I spoke about strawberries recently in my "Real Girl Guide to Victory Gardens" blog, so I'm sure you all must know that I love the plants a great deal. When growing strawberries, please plan for a sunny patch of garden, and plan for plenty of space over the coming years. Strawberries make their own babies in the summer and fall, so be sure to have lots of room for them unless you plan on putting them in planters and giving them away to friends. Like asparagus, they get bigger each year with the deeper the root system, so do be patient with them. The strawberries you likely get in the grocery store are likely going to be strawberries coming from plants that are not only juiced up with fertilizer but at least a few years old.

Have I lulled you to sleep yet? Are you awake? Is it the next morning? Have you had your coffee? Oh, good.

Preheat your oven to 350 degrees F and use a rolling pin to roll out your tart dough between two sheets of parchment or plastic wrap. Line six small tart pans with your dough and make sure to press into the grooves as much as you can to get that signature tart shape. Pop these puppies back in the fridge until you're ready to fill and bake.

Drain the juice from the strawberries into a small saucepot and bring to a simmer. Let cook for about 3 minutes until slightly syrupy in texture. In the meantime, toss the macerated strawberries with the tapioca flour, and then pour the simmering syrup onto the strawberries, stirring gently. Drain that new mixture into the saucepot and bring to a boil, then reduce to a low simmer until thick and delicious, a little less than five minutes. Stir and let cool to room temperature before adding the strawberries back in.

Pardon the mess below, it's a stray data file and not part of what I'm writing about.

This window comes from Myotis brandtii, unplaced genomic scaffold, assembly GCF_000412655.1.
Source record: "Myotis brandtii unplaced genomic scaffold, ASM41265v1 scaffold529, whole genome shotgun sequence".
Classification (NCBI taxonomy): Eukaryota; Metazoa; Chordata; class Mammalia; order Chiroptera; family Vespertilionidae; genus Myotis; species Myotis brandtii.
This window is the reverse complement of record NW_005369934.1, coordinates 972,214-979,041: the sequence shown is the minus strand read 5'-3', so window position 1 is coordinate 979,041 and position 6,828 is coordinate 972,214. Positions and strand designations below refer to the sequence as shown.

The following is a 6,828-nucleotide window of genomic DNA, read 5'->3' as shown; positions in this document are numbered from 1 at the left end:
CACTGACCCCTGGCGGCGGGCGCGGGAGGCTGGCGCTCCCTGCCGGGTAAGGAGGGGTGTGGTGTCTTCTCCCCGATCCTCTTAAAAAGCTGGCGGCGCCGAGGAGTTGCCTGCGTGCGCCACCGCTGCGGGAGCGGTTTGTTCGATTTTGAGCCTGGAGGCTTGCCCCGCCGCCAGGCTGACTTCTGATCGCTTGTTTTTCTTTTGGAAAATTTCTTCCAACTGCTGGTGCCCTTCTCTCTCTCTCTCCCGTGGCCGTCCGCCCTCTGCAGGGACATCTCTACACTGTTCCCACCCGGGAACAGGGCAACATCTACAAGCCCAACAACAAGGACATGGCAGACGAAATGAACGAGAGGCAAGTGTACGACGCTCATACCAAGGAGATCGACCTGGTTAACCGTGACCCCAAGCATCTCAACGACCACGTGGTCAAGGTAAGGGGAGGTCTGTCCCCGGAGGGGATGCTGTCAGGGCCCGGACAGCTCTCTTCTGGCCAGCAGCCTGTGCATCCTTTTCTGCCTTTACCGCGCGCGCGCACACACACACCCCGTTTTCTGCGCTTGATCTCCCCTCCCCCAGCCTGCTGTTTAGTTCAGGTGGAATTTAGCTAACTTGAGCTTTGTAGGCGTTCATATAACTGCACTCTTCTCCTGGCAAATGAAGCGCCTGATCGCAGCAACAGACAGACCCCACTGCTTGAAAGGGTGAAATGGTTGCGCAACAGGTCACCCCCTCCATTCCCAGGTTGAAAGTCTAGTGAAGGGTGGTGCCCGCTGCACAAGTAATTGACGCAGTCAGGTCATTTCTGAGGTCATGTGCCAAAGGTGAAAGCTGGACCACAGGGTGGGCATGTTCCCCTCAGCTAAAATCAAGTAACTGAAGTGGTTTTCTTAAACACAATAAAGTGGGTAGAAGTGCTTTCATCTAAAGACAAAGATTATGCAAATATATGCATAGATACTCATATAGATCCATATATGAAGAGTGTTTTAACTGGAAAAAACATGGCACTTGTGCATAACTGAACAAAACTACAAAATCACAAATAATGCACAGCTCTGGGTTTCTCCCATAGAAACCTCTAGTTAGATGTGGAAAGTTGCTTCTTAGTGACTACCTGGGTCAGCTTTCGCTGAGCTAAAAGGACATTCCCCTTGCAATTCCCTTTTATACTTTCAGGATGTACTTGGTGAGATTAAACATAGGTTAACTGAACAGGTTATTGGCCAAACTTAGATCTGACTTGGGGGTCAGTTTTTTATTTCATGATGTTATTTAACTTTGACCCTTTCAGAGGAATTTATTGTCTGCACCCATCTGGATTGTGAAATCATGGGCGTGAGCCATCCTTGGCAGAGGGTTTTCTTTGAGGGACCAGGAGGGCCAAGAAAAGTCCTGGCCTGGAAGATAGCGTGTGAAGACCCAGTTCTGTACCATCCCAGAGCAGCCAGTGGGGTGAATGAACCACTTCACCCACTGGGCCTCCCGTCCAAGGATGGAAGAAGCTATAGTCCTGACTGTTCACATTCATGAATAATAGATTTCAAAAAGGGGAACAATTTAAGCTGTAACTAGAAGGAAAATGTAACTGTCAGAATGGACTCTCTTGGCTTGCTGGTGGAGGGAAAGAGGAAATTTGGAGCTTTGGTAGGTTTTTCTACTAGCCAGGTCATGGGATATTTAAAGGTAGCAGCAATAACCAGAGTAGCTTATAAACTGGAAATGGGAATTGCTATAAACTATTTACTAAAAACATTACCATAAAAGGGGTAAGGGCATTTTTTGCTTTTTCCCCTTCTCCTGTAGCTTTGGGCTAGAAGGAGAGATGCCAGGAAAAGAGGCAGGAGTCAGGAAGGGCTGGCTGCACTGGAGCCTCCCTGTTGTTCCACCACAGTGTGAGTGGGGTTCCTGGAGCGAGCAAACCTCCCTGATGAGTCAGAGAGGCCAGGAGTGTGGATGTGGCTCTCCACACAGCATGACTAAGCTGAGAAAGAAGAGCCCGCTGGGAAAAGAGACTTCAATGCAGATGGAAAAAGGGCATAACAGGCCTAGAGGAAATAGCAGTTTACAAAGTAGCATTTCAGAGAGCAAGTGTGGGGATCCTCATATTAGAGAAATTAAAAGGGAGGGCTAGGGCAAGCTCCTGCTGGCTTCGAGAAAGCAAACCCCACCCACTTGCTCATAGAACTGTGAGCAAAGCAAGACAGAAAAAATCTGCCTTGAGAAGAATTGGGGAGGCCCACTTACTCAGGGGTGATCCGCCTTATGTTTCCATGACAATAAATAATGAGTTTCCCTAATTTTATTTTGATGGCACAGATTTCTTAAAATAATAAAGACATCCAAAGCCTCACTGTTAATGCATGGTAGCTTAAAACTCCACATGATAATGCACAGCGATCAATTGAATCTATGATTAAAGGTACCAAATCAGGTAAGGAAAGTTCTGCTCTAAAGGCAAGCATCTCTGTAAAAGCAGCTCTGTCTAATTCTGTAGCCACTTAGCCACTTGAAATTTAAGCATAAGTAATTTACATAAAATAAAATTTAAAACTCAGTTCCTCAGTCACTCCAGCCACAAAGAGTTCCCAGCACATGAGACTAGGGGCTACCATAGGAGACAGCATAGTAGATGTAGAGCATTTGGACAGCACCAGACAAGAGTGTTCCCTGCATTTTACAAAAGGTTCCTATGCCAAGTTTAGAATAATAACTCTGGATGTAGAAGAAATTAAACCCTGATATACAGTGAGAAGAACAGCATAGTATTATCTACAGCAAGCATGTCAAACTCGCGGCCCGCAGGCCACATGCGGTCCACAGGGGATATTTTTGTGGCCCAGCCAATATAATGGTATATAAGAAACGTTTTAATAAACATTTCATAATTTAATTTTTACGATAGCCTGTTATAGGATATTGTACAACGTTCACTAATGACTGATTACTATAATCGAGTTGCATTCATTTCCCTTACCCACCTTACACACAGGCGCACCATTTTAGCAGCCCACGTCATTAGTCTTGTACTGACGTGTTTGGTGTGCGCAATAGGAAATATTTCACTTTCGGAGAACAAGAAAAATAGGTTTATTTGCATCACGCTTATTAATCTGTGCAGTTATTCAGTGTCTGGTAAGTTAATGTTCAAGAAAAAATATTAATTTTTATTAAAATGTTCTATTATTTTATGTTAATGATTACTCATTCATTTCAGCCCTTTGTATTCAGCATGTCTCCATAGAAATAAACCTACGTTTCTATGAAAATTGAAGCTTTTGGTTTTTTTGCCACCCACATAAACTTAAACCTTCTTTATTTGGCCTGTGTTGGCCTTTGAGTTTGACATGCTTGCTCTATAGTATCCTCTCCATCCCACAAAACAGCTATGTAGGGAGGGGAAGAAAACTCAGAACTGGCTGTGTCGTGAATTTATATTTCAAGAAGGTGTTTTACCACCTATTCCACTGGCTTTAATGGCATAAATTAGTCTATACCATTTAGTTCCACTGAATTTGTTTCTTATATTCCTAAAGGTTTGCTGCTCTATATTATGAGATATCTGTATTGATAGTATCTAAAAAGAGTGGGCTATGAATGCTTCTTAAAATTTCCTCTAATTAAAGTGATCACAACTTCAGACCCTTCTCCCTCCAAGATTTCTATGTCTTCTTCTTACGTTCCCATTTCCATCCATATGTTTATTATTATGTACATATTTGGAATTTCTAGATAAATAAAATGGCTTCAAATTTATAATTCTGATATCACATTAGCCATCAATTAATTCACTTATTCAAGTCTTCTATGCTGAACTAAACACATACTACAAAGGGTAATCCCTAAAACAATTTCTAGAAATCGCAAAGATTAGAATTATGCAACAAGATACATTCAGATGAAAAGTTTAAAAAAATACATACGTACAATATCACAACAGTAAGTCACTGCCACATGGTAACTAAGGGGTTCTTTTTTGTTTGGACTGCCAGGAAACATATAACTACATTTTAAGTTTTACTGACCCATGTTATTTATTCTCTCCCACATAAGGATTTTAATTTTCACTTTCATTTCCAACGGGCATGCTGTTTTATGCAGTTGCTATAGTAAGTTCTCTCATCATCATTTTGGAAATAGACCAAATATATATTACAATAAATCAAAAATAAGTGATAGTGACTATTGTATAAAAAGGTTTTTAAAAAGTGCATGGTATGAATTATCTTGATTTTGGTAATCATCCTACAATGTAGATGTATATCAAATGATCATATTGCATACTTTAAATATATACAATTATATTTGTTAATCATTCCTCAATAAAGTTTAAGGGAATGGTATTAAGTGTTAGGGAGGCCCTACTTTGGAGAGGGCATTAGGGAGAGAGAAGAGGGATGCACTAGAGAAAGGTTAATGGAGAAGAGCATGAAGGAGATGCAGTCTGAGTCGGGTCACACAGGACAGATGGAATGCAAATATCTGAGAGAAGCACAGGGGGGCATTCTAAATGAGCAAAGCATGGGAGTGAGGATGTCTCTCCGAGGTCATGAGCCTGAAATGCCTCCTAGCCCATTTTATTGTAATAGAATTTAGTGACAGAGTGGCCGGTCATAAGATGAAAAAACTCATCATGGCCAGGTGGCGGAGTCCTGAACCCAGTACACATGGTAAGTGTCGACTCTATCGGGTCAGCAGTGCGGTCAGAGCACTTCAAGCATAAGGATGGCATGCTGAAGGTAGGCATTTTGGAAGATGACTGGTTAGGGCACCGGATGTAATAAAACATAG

It might get messy, so do yourself a favor and make the cleanup easy for Future You. 

Once the strawberries are folded into your thick and jelly-like syrup, you can line a sheet tray with foil or a Silpat mat to catch any spillage that may occur. Spoon your fruit filling into your chilled tartlet pans and bake at 350 on the bottom rack of the oven for 25 minutes, or until the filling has swollen up from the heat and the tart dough is lightly colored. The filling will recess into its tart shells with time as it cools.

Remove from the oven and let cool in the pans for at least 20 minutes. You may pop them out of the pans afterward, but do not eat them for at least 2 hours so the pectin may set. If you cut into a berry pie or tartlet like this before the pectin sets, it'll never go back to being gel-like and forever be runny.

It's worth the wait. 
This recipe is something I threw together from what was growing in my garden. The best part about that sort of thing is that it was basically free to make, which I'm sure that we can all use. It is my true and sincere hope that after the pandemic is buried in the ground then we'll be able to come out of this traumatic experience with a good garden and a good amount of knowledge on what to do with all the things growing in there. Chefs like me are all struggling to find our purpose nowadays with restaurants being closed and operating at limited capacities. Some chefs are closing their restaurants permanently. Some are switching gears and turning their restaurants into community kitchens because they, too, got bit by the non-profit bug like I did once upon a time. One thing we can all say with certainty is that the world will never be the same, and I for one am not mad about that.

I think that this pandemic has exposed a lot about the curious animal we call American citizens. A lot of us are viewing common courtesies as 'infringements on rights' and today we saw a large amount of police brutality in Minnesota on those protesting the death of George Floyd. Police are tear-gassing the protestors, and just a couple of weeks ago they let a slew of white protestors with AR-15s holding up signs demanding that their restaurants and salons open back up. Can you guess why the former was treated differently than the latter?